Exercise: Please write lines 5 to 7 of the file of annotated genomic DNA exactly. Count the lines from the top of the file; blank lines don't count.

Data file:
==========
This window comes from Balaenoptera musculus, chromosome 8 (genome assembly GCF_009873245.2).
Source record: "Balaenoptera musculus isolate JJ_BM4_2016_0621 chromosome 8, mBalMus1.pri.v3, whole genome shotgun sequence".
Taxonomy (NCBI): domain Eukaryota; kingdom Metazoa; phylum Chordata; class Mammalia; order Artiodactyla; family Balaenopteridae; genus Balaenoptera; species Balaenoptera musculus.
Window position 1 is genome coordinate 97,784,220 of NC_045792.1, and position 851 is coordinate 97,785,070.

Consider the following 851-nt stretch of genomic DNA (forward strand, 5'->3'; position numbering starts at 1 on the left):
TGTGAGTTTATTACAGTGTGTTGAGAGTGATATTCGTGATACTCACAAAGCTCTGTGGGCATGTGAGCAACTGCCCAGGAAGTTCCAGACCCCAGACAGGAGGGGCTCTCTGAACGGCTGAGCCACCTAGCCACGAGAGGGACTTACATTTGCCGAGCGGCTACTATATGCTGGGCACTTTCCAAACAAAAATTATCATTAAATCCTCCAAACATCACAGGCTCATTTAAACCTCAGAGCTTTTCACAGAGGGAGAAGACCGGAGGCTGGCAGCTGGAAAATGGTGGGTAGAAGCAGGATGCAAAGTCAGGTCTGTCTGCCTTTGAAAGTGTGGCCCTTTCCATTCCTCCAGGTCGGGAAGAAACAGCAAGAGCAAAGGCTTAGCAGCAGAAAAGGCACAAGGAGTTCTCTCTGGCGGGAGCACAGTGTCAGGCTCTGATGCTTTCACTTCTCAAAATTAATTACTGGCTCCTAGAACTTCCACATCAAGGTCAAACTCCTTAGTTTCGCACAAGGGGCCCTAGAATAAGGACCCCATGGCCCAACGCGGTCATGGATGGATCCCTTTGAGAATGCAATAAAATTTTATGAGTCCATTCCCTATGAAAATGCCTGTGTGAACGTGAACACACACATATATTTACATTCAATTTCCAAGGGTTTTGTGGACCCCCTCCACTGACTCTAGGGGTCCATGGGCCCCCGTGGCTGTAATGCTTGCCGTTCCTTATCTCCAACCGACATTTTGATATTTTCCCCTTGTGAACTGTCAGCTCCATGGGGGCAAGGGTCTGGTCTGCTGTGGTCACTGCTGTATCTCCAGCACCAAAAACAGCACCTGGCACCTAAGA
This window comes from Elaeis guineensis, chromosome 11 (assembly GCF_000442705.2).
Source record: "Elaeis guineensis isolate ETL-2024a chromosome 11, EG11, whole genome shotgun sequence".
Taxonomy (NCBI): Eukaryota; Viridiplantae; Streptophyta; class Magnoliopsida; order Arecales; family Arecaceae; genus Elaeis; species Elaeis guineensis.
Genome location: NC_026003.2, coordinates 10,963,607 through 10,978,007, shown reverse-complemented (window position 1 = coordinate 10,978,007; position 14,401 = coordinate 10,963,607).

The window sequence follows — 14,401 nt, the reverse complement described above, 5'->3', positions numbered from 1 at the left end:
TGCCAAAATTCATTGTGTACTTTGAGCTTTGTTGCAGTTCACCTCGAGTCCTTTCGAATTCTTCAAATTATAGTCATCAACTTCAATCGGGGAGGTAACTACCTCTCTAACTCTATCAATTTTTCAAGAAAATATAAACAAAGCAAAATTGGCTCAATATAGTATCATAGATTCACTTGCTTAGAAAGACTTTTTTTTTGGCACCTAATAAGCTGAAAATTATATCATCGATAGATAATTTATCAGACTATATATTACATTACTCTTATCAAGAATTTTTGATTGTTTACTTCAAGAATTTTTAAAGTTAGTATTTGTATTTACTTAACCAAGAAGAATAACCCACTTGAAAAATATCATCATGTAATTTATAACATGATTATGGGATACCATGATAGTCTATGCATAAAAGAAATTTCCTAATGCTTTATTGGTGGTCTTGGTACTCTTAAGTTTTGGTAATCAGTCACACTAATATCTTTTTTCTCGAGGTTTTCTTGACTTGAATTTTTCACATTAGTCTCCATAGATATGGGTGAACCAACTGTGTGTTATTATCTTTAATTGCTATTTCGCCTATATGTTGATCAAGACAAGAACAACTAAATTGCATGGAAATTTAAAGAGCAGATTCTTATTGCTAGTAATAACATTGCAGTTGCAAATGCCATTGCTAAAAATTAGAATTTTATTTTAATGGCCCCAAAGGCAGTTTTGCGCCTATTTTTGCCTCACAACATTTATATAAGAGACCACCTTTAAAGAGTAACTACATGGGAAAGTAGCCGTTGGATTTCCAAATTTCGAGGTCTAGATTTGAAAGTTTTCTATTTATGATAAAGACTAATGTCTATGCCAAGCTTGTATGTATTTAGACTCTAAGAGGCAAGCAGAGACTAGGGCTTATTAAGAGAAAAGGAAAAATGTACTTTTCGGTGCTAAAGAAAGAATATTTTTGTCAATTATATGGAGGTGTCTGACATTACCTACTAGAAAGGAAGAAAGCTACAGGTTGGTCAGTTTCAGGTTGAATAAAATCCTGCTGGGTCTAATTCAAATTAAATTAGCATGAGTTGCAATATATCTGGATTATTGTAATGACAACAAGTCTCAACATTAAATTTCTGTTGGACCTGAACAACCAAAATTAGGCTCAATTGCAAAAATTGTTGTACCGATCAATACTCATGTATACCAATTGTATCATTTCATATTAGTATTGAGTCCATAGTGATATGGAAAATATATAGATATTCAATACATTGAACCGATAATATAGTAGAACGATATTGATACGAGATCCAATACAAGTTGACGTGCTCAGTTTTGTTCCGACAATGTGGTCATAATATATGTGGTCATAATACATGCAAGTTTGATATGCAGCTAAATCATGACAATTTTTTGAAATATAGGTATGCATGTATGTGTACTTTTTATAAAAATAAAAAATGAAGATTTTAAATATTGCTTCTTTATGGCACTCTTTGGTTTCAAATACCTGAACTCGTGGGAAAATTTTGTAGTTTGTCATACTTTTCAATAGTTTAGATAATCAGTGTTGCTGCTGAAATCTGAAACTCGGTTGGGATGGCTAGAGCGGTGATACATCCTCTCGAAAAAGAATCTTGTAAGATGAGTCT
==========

Consider the following 851-nt stretch of genomic DNA (forward strand, 5'->3'; position numbering starts at 1 on the left):
TGTGAGTTTATTACAGTGTGTTGAGAGTGATATTCGTGATACTCACAAAGCTCTGTGGGCATGTGAGCAACTGCCCAGGAAGTTCCAGACCCCAGACAGGAGGGGCTCTCTGAACGGCTGAGCCACCTAGCCACGAGAGGGACTTACATTTGCCGAGCGGCTACTATATGCTGGGCACTTTCCAAACAAAAATTATCATTAAATCCTCCAAACATCACAGGCTCATTTAAACCTCAGAGCTTTTCACAGAGGGAGAAGACCGGAGGCTGGCAGCTGGAAAATGGTGGGTAGAAGCAGGATGCAAAGTCAGGTCTGTCTGCCTTTGAAAGTGTGGCCCTTTCCATTCCTCCAGGTCGGGAAGAAACAGCAAGAGCAAAGGCTTAGCAGCAGAAAAGGCACAAGGAGTTCTCTCTGGCGGGAGCACAGTGTCAGGCTCTGATGCTTTCACTTCTCAAAATTAATTACTGGCTCCTAGAACTTCCACATCAAGGTCAAACTCCTTAGTTTCGCACAAGGGGCCCTAGAATAAGGACCCCATGGCCCAACGCGGTCATGGATGGATCCCTTTGAGAATGCAATAAAATTTTATGAGTCCATTCCCTATGAAAATGCCTGTGTGAACGTGAACACACACATATATTTACATTCAATTTCCAAGGGTTTTGTGGACCCCCTCCACTGACTCTAGGGGTCCATGGGCCCCCGTGGCTGTAATGCTTGCCGTTCCTTATCTCCAACCGACATTTTGATATTTTCCCCTTGTGAACTGTCAGCTCCATGGGGGCAAGGGTCTGGTCTGCTGTGGTCACTGCTGTATCTCCAGCACCAAAAACAGCACCTGGCACCTAAGA
This window comes from Elaeis guineensis, chromosome 11 (assembly GCF_000442705.2).